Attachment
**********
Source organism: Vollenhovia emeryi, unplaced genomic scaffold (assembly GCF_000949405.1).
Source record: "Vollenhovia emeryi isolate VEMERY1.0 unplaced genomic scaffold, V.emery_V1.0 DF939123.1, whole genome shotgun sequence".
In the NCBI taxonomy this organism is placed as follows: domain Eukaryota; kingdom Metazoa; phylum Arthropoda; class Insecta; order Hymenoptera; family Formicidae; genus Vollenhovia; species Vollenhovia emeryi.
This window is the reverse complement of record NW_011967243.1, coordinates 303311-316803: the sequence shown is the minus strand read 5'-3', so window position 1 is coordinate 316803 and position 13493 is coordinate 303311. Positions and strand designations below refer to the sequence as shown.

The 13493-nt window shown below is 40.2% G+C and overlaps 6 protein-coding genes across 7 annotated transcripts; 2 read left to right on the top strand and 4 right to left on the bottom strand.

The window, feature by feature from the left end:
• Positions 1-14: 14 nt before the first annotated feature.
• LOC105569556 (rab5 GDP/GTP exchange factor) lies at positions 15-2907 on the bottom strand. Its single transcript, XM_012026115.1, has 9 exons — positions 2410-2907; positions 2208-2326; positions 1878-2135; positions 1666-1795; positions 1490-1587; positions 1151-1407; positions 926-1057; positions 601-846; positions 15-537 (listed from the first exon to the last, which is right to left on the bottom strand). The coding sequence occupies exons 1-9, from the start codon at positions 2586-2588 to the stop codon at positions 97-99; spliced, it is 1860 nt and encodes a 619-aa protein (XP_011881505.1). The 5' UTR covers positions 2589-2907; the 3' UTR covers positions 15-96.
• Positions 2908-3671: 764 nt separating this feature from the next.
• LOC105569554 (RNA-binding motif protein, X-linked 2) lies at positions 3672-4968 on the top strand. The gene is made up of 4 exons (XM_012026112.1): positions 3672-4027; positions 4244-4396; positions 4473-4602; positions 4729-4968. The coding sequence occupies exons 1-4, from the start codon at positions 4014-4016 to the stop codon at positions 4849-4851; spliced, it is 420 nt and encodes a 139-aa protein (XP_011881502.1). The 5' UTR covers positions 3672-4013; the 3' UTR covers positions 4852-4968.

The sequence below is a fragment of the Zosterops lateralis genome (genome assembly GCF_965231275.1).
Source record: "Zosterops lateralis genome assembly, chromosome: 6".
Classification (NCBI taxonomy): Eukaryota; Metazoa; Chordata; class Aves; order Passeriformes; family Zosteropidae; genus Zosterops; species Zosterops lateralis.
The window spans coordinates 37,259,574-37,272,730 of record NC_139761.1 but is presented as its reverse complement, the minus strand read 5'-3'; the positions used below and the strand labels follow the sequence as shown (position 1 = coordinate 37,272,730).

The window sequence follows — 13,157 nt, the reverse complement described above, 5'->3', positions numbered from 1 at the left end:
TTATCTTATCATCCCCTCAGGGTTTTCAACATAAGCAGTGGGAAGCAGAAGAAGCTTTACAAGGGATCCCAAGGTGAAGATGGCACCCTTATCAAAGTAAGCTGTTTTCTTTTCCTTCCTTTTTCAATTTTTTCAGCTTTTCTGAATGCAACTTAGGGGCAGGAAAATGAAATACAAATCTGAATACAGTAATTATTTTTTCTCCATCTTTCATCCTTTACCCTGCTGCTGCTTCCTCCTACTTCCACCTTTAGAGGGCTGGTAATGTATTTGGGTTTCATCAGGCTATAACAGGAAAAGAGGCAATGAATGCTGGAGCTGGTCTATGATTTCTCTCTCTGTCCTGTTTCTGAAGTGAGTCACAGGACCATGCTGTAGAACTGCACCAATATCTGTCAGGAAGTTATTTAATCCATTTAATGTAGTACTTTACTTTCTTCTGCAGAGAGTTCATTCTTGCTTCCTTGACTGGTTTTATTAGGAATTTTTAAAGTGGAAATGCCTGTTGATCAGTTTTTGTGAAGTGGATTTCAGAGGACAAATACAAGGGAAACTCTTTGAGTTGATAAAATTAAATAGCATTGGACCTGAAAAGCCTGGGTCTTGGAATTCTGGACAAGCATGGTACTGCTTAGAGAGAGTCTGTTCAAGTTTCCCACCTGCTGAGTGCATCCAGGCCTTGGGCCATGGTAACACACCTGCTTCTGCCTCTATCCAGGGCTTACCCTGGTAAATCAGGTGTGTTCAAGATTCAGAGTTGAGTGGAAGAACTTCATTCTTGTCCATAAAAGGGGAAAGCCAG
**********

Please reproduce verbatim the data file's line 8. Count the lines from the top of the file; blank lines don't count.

• LOC105569556 (rab5 GDP/GTP exchange factor) lies at positions 15-2907 on the bottom strand. Its single transcript, XM_012026115.1, has 9 exons — positions 2410-2907; positions 2208-2326; positions 1878-2135; positions 1666-1795; positions 1490-1587; positions 1151-1407; positions 926-1057; positions 601-846; positions 15-537 (listed from the first exon to the last, which is right to left on the bottom strand). The coding sequence occupies exons 1-9, from the start codon at positions 2586-2588 to the stop codon at positions 97-99; spliced, it is 1860 nt and encodes a 619-aa protein (XP_011881505.1). The 5' UTR covers positions 2589-2907; the 3' UTR covers positions 15-96.